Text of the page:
[Skip to Content]

Powerful, relativistic jets are seen across the visible Universe, from stellar-mass objects in our own Milky Way to supermassive black holes at the centres of external galaxies. They play a crucial role in providing feedback of matter and energy to their surroundings, which in the case of supermassive black holes can affect an entire galaxy cluster. However, it is only in smaller, stellar-mass black holes that we can observe these jets evolve in real time, providing a unique window into their properties.

To track the evolution of these jets, we need extremely high angular resolution. The highest-resolution astronomical images are produced by combining the signals produced by radio telescopes separated by thousands of kilometres. Such telescope arrays were recently used by the Event Horizon Telescope consortium to produce the first direct images of black holes. To image the dynamic, rapidly-changing environments of these black holes, researchers had to develop new algorithms to compensate for the variations in the radio signals over the course of the observation period, effectively removing the blurring effect caused by source motion or brightness changes.

The rapid variability of the jets from stellar-mass black holes and neutron stars within our own Milky Way galaxy has hindered previous observations seeking to study the jets on the smallest angular scales, close to their launching point. The new techniques developed for the Event Horizon Telescope will allow us to overcome some of these challenges, providing higher-fidelity reconstructions of the evolving jets from stellar-mass compact objects, and yielding new and unique insights into their properties.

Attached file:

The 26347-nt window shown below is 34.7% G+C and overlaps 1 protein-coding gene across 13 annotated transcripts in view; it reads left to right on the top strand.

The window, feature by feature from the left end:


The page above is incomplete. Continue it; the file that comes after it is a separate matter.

This project aims to determine the physical properties of the jets and outflows from stellar-mass compact objects in our Milky Way galaxy. In this project you will test cutting-edge analytical techniques developed by the EHT team, and use them to derive valuable new information from existing high-resolution radio data, providing new insights into the structure, variability, and propagation of energetic jets launched by stellar-mass compact objects. Imaging these systems will provide a novel and unique view of how stellar-mass black holes and neutron stars accrete matter and how energy is released and recycled via relativistic jets.

These systems make up an important class of transient events, which over the coming decades will be studied by world-class astronomical facilities such as the Square Kilometre Array. This project will provide an important link between the jet-launching region on the smallest scales, and the larger-scale jets that are currently tracked by SKA precursor facilities, and which will be prime targets for the SKA.

Co Supervisor

Dr Arash Bahramian


Read More
Professor Steven Tingay

Deputy Executive Director

Read More